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Article
Cognitive Praxis in Today's "International Education" Movement: A Case Study of Intents and Affinities
Theory and Research in Social Education
  • W. C. Parker
  • Steve P. Camicia, Utah State University
Document Type
Article
Publisher
National Council for the Social Studies
Publication Date
1-1-2009
Abstract
We report a qualitative case study of interpretive activity inside the current wave of the “international education” movement in U.S. schools. We used a sociological framework to examine how competing interpretations are mobilized in relation to one another and to the urgent discourses of Globalization and Terror. Data were gathered in interviews of a sample of movement intellectuals—activists positioned between powerbrokers and school practitioners. We found a diverse set of interpretations that were spread across a two-dimensional framework with four quadrants: intent (civic and enterprise) and affinity (national and global). We conclude that the cognitive praxis of this sample extends prior patterns—it is plural and contentious, and national security plays a central role. Within these tendencies, however, are features unique to the current wave. We end with implications for the social studies field.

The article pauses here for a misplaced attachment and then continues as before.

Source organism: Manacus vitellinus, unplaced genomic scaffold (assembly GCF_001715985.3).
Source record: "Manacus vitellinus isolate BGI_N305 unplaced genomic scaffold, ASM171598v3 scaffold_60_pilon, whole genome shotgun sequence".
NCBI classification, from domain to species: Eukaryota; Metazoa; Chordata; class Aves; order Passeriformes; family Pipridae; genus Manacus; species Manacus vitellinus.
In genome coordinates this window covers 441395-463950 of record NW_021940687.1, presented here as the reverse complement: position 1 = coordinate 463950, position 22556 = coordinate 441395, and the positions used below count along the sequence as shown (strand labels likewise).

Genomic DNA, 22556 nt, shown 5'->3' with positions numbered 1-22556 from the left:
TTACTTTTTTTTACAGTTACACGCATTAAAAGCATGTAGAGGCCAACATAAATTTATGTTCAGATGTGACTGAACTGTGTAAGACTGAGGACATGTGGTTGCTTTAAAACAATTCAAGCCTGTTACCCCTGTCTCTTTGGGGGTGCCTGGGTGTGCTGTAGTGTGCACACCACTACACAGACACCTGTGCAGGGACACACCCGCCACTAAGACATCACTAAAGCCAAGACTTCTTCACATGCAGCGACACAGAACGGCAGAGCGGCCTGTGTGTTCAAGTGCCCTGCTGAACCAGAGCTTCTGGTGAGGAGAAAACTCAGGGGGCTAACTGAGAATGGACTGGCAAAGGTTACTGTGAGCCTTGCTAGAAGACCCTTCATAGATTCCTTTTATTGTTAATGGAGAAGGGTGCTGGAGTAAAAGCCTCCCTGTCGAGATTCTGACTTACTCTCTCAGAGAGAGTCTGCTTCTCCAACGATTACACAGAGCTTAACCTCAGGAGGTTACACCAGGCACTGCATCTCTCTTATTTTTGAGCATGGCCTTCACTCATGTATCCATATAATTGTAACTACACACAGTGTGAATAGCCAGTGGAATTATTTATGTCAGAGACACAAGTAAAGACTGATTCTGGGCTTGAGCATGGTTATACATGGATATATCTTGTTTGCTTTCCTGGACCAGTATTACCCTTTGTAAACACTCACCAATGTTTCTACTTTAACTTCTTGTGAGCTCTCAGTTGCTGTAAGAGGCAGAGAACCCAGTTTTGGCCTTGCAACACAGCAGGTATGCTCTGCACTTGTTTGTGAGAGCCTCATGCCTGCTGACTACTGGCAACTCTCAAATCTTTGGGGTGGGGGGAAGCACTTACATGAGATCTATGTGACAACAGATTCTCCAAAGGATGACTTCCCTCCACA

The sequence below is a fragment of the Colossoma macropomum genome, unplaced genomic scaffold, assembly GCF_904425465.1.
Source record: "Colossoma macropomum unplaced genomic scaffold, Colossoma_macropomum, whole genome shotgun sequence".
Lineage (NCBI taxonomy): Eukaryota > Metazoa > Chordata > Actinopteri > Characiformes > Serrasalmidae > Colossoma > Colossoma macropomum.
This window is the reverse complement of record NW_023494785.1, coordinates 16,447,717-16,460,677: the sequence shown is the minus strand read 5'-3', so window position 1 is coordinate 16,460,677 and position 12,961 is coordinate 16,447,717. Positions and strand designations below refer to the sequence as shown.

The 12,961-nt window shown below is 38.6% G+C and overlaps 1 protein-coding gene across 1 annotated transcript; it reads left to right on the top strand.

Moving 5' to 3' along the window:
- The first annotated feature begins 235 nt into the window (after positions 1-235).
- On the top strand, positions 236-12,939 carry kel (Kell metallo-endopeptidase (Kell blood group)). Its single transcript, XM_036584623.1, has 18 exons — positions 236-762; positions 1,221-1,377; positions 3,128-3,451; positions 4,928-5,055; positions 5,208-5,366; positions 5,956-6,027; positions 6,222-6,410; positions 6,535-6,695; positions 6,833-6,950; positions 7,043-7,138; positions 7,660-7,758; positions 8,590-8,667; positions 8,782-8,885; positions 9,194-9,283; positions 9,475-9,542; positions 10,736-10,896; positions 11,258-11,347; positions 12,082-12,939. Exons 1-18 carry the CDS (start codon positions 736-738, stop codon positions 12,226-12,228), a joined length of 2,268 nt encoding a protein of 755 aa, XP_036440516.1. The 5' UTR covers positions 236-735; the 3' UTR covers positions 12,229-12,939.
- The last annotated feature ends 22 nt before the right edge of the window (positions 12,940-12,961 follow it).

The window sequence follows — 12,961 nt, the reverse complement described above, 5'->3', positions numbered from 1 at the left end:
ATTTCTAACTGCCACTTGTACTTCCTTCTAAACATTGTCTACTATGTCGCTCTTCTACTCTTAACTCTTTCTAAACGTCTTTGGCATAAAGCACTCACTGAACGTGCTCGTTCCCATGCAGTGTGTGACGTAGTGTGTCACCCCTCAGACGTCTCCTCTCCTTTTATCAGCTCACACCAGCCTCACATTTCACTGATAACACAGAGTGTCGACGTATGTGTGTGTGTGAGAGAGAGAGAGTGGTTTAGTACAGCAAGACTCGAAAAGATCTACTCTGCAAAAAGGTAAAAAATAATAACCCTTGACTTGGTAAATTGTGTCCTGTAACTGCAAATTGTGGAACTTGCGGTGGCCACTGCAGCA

Comments
Originally published by the National Council for the Social Studies. Publisher's PDF available through remote link via the University of Washington, College of Education. Must click on corresponding publication.
Citation Information
Parker, W. C., & Camicia, S. P. (2009). Cognitive praxis in today's "international education" movement: Intents and affinities. Theory and Research in Social Education, 37(1), 42-74.